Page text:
In Julie Kagawa's debut novel, she introduces readers to a world where faeries are created through imagination and creative efforts of the "real" world. Megan Chase, our main character, discovers on her 16th birthday that there is a whole other realm that exists when her brother is kidnapped and traded for a changeling. Megan enters the world of faery politics should had never dreamed of, becoming the pawn of the courts and wanted by a power neither know exist.
When I first started reading YA fantasy, I'll be the first to admit that I had no interest in reading books about faeries. I read mostly about vampires, stemming from a couple of decent encounters with adult vampire series. I started with Twilight while I was student teaching, simply to get into the heads of the plethora of students I had reading the books. I wasn't overly enamored with the series, but I'll admit that I didn't have the violent negative reactions many adult readers had to the series. But I digress. So, faeries. I picked up Need by Carrie Jones as my first diversion into the realm of the fey (pixies, to be exact). I wasn't overly impressed. My second attempt was Wicked Lovely by Melissa Marr and after that I was hooked. But, again, this review is not about that. This is about the splendid world created in The Iron King by Julie Kagawa.
This book promised adventure, and I felt that it delivered on that promise. Kagawa's knowledge of faery lore and etiquette clearly exceeds my own, but I felt that those familiar with such topics wouldn't be disappointed. She pulls from the realms of well established characters, such as Queen Mab and Robin Goodfellow (aka Puck) and weaves the characters with a modern day coming of age story of a half-blood faery.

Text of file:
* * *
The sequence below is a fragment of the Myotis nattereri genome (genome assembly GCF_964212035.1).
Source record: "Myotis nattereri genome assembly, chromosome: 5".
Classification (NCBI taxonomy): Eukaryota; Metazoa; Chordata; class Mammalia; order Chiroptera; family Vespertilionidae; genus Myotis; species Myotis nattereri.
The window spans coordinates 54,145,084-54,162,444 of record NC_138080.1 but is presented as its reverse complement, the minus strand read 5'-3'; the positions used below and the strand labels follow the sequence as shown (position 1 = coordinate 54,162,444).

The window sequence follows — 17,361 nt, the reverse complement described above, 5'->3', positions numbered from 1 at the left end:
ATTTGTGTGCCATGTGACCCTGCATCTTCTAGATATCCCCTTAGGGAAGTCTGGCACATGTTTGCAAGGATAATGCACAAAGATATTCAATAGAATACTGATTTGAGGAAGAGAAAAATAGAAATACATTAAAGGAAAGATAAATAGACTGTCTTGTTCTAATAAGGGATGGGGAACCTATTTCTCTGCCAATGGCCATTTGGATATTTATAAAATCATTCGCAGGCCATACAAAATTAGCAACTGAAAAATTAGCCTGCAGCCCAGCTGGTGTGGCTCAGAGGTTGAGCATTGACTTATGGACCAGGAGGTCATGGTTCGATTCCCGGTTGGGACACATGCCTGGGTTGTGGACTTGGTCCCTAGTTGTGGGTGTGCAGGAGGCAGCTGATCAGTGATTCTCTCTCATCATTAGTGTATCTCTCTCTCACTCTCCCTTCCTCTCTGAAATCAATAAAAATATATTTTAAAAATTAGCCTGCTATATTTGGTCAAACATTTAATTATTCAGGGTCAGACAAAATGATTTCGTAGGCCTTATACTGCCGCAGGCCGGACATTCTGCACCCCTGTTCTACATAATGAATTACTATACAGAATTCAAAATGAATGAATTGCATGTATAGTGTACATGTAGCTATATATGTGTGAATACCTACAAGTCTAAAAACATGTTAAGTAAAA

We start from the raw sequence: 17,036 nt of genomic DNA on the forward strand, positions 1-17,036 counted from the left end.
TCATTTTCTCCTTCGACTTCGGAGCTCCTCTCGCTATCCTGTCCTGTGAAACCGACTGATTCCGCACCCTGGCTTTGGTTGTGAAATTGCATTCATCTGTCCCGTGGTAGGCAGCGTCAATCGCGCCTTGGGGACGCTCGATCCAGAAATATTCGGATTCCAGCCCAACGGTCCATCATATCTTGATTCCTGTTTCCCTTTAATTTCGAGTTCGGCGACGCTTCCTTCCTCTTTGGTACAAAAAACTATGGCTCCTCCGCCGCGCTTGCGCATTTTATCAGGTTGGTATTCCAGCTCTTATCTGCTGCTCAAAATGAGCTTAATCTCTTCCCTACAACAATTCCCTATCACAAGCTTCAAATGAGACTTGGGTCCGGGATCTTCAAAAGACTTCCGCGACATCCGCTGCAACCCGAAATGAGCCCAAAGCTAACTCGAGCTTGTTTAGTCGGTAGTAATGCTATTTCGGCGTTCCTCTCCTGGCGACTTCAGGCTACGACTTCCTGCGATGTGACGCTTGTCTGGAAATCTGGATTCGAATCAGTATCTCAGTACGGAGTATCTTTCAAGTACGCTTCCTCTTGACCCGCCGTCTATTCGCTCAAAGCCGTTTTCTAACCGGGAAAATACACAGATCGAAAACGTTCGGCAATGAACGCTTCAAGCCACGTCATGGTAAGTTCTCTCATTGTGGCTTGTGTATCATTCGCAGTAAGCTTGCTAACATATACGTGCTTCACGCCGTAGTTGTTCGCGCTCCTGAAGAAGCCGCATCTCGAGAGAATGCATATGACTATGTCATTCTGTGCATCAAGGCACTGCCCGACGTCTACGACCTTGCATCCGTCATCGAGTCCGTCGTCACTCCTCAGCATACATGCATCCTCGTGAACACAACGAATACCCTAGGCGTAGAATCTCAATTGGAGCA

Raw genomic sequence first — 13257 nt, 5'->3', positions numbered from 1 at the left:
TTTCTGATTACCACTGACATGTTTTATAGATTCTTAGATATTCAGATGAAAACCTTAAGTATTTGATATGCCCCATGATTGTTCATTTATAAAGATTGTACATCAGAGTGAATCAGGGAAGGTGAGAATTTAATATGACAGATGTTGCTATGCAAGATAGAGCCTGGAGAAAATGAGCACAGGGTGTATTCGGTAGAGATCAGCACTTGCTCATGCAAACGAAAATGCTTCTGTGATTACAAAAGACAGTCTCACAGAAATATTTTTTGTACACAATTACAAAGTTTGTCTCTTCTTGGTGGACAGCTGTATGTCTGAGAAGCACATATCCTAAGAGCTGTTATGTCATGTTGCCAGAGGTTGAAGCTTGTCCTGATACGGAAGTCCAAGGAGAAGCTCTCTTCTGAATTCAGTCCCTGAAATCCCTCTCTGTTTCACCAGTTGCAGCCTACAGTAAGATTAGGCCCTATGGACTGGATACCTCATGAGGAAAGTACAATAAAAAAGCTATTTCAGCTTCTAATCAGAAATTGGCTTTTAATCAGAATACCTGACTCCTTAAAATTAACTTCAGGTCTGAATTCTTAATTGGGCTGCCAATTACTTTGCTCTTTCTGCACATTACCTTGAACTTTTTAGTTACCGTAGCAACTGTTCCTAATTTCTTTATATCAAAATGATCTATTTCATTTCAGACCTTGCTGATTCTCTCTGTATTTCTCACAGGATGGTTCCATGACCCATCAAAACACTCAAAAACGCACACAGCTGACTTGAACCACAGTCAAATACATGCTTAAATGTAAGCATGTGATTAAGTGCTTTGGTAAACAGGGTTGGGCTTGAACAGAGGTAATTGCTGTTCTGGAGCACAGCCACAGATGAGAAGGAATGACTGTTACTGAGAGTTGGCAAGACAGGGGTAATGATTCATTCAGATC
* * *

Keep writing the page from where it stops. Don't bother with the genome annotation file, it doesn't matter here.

I very much enjoyed the Megan's character. She was a strong-willed female who persevered through many trials along the journey to save her brother. Every once in awhile I would cringe when she would start making deals left and right with faeries, something the reader learns fairly early on is not always the best idea. On the whole, I thought she was a strong, possibly slightly underdeveloped, character. Kagawa also gives her readers the classic good guy vs. bad boy dilemma from the start, with Puck and Ash. Puck is Megan's long-time best friend and servant of the king (her father), while Ash is the prince of the other court (technically her enemy). You gets hints throughout of Puck's feelings for Megan and in the end, there are most definitely sparks flying between Megan and Ash. Only time (and the rest of the series) will tell which "team" readers, and ultimately Megan, choose.